The Flaming Rivers shaft that I purchased used was there universal sliding shaft that had really course splines on the whole shaft and a spring to reduce vibrations. It was suppose to be very expensive new but I got it for about 1/5 of the new price and was able to shorten it because it was too long for a stock body height and stock steering box location. I do not know if they make the shaft style I have anymore.
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post #10 of 43 Old 07-15-2020, 05:11 PM
southtx
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I just installed a Borgeson on mine a couple days ago. It had the cup type allen head set screws and get locked down with a nut. I used a dremel tool with a cutoff wheel to get to the shafts to grind the flats.
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post #11 of 43 Old 07-15-2020, 05:43 PM
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Doesn't the steering box input shaft have a flat spot on it already?

Or are you all referring to grinding the bottom of the column?
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post #12 of 43 Old 07-15-2020, 06:05 PM
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Quote:
Originally Posted by CSP View Post
Doesn't the steering box input shaft have a flat spot on it already?

Or are you all referring to grinding the bottom of the column?
I upgraded from manual steering to an aftermarket power steering. I was told initially that i would have to grind a flat on the upper steering column shaft but not the lower gearbox shaft. My particular gearbox had a flat spot but it was too far forward so i decided to grind a new spot further back on the shaft in order to get it all the way on, to the depth recommended on the Borgeson directions. It may have worked as is but there was a lot of thread left. My IDIDIT column was even further off but I hear thats expected.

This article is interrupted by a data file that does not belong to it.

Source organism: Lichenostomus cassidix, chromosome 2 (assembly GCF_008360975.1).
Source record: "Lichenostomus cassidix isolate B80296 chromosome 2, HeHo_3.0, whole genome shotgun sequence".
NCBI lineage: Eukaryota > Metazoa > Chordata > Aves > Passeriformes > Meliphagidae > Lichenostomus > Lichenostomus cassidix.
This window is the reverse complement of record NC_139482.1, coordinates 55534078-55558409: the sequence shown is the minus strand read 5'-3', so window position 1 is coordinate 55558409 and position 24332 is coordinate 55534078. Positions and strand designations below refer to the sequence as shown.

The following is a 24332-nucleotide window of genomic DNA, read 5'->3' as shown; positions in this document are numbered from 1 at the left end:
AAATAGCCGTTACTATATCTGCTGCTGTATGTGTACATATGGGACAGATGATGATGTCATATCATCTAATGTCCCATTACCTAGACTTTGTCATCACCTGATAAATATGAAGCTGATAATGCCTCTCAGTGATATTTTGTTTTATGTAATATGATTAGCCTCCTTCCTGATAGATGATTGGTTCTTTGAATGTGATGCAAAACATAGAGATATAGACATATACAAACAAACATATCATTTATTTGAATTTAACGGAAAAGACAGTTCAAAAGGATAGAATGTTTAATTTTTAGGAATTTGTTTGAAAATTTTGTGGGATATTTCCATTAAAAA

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post #13 of 43 Old 07-17-2020, 01:03 PM Thread Starter
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Well I got the shaft today.

That was fast.

Looks like I may have to cut a bit off to squeeze it on.
I couldn't figure out why because it's shorter than the one I pulled out.

img_0829.jpg

Then i looked at the length of the tilt column and saw it's longer than the non-tilt column.

img_0831.jpg

How much movement should I allow for when i cut some off the shaft?

Just enough to slip it on?


Still not sure why you can't use the flats already cut into the steering box and steering column.


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post #14 of 43 Old 07-17-2020, 02:09 PM
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I would just cut off enough to get it on. It really shouldn't move that much. I just went and looked at mine, it appears that it moves about 1/4 inch if that.

Also, i know i used the flats that were on my H1 box i put on a few months ago, as far as the column, i want to say i did grind on it, but really don't remember. That was like two years ago. I don't see why you couldn't use the flat on the column as long as the knuckle slides on it far enough..
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post #15 of 43 Old 07-17-2020, 03:49 PM
DV915
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Instead of cutting the shaft canít you just push the male shaft farther into the female shaft?